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St. Alexis festival features new games

If you go – St. Alexis Parish festival

What: 21st annual St. Alexis Parish festival.

When: Wednesday through Aug. 3, from 6 to 11 p.m.

Where: St. Alexis Parish grounds, 10090 Old Perry Highway, McCandless.

Parking: Shuttle service will be available from the parking lot at North Allegheny Senior High School, 10375 Perry Highway, McCandless.

Features: Games, rides, raffles and live entertainment.

Information: Call 724-935-4343, or go to www.stalexis.org, and click on “Festival Info.”Dinner menu

The cafeteria opens at 4:30 p.m. for dinners: Wednesday, rigatoni by Juliano's Restaurant; Aug. 1, Thanksgiving dinner in August by Camelot Special Events; Aug. 2, old-fashioned ham dinner; Aug. 3, Texas-style barbecue dinner.

By Melanie Donahoo
Wednesday, July 24, 2013, 9:00 p.m.
 

Visitors to the 21st annual St. Alexis Parish festival next week can enjoy the live music while playing new games of skill or chance.

The four-day festival begins Wednesday and runs from 6 to 11 p.m. each night.

The Candy Wheel is a new game in which players are guaranteed to win a prize, but the size of it depends on where the wheel stops, said Leslie Johnson, games committee chairwoman.

The wheel will have “all the favorites,” said Johnson, of Franklin Park.

“It will be a variety of small, medium, and king-sized candy bars,” Johnson said. “There will be other spaces with smaller candy, but they're all treats.”

The Dime Toss is a new game in which players try to win prizes by throwing a dime into the container that corresponds to the prize they hope to win. Glass and plastic receptacles will be used, and as the prizes increase in value, the containers get smaller in size, with the smallest being a shot glass, Johnson said.

The final two new games let players compete against each other in making soccer goals or throwing basketballs into a hoop. Prizes for those games are sports-related, Johnson said.

“Other festivals in the area don't have these games,” Johnson said. “I think there is something for everyone at this year's festival.”

Festival organizers try to keep the entertainment fresh and interesting by mixing new acts in with long-standing favorite entertainers, said Amy Lapinsky, entertainment chairwoman.

Among the new acts this year is a martial-arts demonstration by Young Brother Tae Kwon-Do on Aug. 2, and the Gerri Michaels Band will perform jazz and pop standards on Wednesday night, said Lapinsky, 36, of Allison Park.

The opening act of the festival is a quartet of four boys called Rocktopus. Ranging in age from 10 to 13, the band members play covers of classic rock songs, said Nacol Sharkins, music teacher at St. Alexis School and the mother of Rocktopus guitarist and lead singer Brooks Sharkins Werries, 13.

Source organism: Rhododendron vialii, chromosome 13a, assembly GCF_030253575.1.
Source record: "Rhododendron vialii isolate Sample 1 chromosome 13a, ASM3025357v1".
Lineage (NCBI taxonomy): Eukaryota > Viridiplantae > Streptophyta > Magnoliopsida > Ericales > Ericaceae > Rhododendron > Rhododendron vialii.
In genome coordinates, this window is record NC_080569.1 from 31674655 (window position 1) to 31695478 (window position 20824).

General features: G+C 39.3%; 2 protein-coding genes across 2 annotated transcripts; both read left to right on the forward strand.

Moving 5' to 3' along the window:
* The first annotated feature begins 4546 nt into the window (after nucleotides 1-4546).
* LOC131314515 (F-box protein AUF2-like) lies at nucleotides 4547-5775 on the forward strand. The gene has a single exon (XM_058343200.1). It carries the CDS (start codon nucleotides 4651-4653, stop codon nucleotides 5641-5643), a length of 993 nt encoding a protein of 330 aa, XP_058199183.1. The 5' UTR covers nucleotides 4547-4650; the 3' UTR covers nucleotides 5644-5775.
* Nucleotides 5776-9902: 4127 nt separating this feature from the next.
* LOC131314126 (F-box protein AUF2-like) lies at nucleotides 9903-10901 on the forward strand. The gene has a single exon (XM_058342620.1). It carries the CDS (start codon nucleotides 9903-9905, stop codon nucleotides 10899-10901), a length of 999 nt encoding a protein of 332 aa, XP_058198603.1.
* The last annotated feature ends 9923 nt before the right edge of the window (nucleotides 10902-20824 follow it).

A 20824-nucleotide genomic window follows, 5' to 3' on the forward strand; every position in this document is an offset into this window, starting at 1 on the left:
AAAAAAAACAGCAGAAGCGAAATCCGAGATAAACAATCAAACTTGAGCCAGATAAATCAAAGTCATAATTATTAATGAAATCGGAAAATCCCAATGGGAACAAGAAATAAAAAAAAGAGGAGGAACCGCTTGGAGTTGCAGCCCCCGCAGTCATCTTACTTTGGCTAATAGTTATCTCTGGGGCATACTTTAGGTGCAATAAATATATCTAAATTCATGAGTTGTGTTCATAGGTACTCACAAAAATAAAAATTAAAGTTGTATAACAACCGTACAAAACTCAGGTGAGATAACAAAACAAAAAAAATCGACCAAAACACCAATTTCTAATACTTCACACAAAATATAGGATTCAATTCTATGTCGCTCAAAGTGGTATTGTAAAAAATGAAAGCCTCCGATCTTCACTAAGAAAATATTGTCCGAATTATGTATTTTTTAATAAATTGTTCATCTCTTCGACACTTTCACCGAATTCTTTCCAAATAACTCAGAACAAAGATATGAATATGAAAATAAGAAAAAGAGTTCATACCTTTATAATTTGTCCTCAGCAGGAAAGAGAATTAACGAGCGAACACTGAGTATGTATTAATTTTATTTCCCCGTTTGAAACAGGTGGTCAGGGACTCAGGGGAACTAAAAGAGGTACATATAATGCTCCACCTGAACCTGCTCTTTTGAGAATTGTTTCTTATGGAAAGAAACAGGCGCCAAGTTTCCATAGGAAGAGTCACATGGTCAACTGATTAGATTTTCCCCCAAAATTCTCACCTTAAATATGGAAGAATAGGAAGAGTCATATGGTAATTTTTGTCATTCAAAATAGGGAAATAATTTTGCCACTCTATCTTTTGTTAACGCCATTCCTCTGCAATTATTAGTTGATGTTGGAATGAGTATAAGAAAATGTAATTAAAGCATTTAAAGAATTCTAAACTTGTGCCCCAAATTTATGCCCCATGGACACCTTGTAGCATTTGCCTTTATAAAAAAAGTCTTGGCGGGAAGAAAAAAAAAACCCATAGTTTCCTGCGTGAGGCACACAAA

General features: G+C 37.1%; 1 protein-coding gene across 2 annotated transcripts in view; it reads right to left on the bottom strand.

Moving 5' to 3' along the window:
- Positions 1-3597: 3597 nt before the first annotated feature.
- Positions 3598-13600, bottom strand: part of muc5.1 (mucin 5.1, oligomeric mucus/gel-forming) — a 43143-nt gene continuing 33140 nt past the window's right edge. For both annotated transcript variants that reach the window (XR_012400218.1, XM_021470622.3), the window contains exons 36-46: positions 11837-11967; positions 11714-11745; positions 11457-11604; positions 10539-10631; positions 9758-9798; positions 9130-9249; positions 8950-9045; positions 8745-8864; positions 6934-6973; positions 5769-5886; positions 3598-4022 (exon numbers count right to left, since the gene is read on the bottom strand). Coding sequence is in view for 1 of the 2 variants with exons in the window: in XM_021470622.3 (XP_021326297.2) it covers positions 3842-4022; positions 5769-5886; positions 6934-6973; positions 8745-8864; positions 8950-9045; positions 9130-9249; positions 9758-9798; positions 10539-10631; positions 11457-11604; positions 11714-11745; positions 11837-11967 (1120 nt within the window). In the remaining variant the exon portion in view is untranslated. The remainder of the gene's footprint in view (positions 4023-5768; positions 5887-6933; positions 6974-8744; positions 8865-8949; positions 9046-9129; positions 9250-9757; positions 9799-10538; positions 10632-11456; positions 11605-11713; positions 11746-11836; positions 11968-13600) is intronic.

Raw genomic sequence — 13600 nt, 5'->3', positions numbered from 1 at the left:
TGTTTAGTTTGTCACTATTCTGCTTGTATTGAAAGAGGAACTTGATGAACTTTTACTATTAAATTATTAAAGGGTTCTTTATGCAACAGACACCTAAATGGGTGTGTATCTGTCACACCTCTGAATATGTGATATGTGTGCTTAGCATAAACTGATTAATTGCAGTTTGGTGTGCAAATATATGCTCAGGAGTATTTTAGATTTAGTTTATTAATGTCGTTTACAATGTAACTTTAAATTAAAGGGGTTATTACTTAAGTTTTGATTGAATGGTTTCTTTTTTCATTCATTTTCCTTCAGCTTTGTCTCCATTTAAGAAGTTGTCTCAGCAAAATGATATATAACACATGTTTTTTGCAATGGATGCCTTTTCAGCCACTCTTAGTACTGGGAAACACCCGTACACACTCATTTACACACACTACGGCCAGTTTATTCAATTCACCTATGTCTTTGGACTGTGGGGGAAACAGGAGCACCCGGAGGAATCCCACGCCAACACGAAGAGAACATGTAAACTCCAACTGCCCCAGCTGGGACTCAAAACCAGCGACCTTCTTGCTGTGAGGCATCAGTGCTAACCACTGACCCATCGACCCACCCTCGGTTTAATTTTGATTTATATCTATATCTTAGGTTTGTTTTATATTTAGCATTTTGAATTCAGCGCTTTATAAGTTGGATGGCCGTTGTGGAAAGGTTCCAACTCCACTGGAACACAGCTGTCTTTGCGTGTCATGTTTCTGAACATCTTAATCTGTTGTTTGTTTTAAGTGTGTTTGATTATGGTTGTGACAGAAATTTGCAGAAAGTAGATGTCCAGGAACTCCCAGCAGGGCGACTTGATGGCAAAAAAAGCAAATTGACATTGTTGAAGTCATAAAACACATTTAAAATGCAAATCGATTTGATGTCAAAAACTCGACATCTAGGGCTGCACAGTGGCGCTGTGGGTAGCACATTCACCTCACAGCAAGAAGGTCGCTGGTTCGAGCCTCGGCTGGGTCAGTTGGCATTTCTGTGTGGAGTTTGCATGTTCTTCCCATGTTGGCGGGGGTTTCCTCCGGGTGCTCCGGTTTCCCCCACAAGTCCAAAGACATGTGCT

“There are four boys in the band, so they have a total of eight hands with which to create music,” said Sharkins, 41, of West Deer Township “They are a team of eight hands, like an octopus has eight tentacles.”

Brooks, a seventh-grade student at St. Alexis School, has been around music his whole life, “even in the womb,” Sharkins said.

“I always get excited to perform because it's so much fun, and you kind of feel a rush,” Brooks said.

Rocktopus formed in the fall of 2012 when Brooks, who also attends Rock School Pittsburgh, wanted to start a band and was teamed with three students from the Mars Area School District in Butler County.

The four students immediately became friends and have since performed twice at the Hard Rock Café in Pittsburgh and even at the Rock and Roll Hall of Fame in Cleveland. The boys are getting close to writing their own original songs, Sharkins said.

Rocktopus will perform covers of eight rock songs at the festival, ranging from the Ramones to the Rolling Stones.

“I'm nervous that I might forget the lyrics, but it's also exciting to be performing with my friends,” Brooks said.

The festival has so much to offer visitors that any one activity is just a “piece of the pie,” Lapinsky said.

“There's good food to eat, fun rides to go on and great entertainment,” Lapinsky said. “All in all, it's something fun to do that's for a good cause.”

Melanie Donahoo is a freelance writer for Trib Total Media.

 

 
 


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